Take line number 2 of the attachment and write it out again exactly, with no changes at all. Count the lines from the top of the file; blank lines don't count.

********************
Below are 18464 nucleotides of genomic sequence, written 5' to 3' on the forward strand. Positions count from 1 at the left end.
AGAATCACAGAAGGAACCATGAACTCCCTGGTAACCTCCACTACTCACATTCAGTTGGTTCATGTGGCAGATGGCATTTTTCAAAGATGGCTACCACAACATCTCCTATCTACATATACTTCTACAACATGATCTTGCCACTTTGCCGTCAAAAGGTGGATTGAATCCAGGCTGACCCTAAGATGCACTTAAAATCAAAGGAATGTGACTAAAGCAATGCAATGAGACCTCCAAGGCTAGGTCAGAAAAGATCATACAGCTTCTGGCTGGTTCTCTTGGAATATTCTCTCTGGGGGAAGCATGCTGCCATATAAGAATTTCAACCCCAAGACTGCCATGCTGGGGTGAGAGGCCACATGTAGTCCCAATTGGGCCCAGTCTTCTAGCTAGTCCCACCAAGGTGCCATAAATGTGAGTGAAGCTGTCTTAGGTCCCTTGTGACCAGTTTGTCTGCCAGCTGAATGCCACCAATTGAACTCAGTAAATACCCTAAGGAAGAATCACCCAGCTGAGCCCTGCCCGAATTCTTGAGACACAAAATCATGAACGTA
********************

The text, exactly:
AGAATCACAGAAGGAACCATGAACTCCCTGGTAACCTCCACTACTCACATTCAGTTGGTTCATGTGGCAGATGGCATTTTTCAAAGATGGCTACCACAACATCTCCTATCTACATATACTTCTACAACATGATCTTGCCACTTTGCCGTCAAAAGGTGGATTGAATCCAGGCTGACCCTAAGATGCACTTAAAATCAAAGGAATGTGACTAAAGCAATGCAATGAGACCTCCAAGGCTAGGTCAGAAAAGATCATACAGCTTCTGGCTGGTTCTCTTGGAATATTCTCTCTGGGGGAAGCATGCTGCCATATAAGAATTTCAACCCCAAGACTGCCATGCTGGGGTGAGAGGCCACATGTAGTCCCAATTGGGCCCAGTCTTCTAGCTAGTCCCACCAAGGTGCCATAAATGTGAGTGAAGCTGTCTTAGGTCCCTTGTGACCAGTTTGTCTGCCAGCTGAATGCCACCAATTGAACTCAGTAAATACCCTAAGGAAGAATCACCCAGCTGAGCCCTGCCCGAATTCTTGAGACACAAAATCATGAACGTA